Shand-Tucci relentlessly returns to the Brahmin theme, which he posits in recent years extends to the likes of Pei and author Jhumpa Lahiri (who has featured MIT in her books), and to the outsized role that MIT, Harvard, and the research community largely spawned by these institutions have had in the arc of the history of Modern architecture and of the Modern world. There are some notable omissions — such as the works of Skidmore, Owings & Merrill — but he is a lively and engaging author, and if one is willing to accept his thesis and to allow for some minor errors of fact (or perhaps stretching of truths), it makes for an informative and entertaining read.
Now I Sit Me Down: From Klismos to Plastic Chair: A Natural History
Farrar, Straus and Giroux, 2016
Reviewed by Galen Cranz
Now I Sit Me Down is for connoisseurs — those who like to know things rather than think critically about them. Witold Rybczynski shares his knowledge of the history of chairs, organized thematically rather than chronologically, in an amiable and inviting way. He has convincingly demonstrated in the case of the chair — as in his other books on design — how material objects manifest a web of practical, social, artistic, and business activities. But if you are interested in the idea that “sitting is the new smoking,” this is not your book.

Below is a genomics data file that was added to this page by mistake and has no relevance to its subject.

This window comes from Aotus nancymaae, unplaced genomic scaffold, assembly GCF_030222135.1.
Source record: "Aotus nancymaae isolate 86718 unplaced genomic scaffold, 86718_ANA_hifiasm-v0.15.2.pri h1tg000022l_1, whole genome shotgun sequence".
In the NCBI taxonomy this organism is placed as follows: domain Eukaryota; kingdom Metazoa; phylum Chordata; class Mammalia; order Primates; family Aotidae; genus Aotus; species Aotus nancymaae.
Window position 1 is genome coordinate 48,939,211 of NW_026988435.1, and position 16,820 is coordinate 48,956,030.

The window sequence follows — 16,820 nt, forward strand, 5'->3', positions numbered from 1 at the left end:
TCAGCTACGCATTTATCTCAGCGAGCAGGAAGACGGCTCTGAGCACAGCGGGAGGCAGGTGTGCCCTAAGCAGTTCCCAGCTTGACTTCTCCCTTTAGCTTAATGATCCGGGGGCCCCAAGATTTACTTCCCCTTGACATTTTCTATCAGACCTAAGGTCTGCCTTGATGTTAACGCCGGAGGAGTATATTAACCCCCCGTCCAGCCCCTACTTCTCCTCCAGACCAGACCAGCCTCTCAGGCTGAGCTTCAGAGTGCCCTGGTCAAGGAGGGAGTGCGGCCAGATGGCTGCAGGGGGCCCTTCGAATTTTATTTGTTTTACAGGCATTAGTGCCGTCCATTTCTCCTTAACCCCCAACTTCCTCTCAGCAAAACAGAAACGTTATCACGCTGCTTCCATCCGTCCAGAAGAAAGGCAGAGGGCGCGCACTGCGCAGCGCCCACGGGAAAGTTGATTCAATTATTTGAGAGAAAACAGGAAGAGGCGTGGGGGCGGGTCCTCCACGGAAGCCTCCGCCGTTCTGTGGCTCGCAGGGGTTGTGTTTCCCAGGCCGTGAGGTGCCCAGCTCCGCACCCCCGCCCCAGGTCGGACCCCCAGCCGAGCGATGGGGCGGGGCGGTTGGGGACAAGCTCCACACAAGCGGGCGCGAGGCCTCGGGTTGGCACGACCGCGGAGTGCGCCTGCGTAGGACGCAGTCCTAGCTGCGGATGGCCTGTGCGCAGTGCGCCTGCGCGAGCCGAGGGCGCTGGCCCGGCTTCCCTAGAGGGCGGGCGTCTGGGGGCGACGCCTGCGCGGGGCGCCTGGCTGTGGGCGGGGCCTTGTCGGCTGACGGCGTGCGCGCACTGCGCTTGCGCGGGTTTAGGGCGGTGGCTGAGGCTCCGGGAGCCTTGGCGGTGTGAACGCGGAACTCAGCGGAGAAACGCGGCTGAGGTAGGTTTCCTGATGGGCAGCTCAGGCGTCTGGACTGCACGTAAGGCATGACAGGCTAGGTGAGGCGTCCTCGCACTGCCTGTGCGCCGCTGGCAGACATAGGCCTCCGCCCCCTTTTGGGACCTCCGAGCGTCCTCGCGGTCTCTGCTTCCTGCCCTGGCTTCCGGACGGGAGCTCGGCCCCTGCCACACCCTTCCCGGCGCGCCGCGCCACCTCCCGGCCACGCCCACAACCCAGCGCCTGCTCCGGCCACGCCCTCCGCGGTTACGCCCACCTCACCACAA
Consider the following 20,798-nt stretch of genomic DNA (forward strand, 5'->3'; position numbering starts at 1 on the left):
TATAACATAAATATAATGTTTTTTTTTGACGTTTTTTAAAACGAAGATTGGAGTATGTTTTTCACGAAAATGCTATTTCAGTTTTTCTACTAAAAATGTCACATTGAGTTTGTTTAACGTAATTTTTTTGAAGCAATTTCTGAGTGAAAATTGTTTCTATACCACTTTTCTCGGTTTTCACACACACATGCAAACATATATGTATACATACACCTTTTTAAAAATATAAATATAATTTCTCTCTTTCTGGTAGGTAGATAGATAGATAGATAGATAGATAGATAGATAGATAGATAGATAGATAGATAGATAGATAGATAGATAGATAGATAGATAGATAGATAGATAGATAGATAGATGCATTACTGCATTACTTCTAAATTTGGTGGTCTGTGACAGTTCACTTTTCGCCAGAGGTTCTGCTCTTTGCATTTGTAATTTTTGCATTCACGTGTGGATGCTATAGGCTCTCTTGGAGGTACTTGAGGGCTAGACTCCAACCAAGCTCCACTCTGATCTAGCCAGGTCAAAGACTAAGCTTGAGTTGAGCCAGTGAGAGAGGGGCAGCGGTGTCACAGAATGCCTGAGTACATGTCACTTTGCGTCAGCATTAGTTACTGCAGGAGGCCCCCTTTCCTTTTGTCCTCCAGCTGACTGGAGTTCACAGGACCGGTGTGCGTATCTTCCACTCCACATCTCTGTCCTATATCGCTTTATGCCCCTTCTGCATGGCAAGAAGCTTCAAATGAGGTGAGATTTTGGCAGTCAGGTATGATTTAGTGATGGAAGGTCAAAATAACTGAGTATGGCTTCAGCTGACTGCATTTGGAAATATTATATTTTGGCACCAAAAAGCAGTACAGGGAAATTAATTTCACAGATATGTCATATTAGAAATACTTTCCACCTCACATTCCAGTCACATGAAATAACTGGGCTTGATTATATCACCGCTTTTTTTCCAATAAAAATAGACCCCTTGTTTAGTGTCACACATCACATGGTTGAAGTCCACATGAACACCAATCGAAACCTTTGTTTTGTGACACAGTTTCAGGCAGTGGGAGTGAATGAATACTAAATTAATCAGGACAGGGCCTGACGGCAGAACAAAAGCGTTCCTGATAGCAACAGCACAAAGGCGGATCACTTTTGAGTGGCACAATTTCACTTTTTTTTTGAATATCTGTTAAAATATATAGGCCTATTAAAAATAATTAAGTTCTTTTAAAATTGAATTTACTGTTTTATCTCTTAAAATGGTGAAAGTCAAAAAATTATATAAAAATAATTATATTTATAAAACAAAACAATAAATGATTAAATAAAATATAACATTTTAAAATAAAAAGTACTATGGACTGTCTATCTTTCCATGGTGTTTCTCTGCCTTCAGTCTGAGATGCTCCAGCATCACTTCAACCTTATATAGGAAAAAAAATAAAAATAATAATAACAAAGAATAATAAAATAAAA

Rybczynski takes a natural history approach, usually saved for topics in which no theory yet exists. He downplays theses that chairs historically served primarily to differentiate social status and that the human body is harmed by prolonged chair sitting, even though he acknowledges that “status and sitting furniture are never far apart” and an epidemiological study linking chair sitting with premature mortality.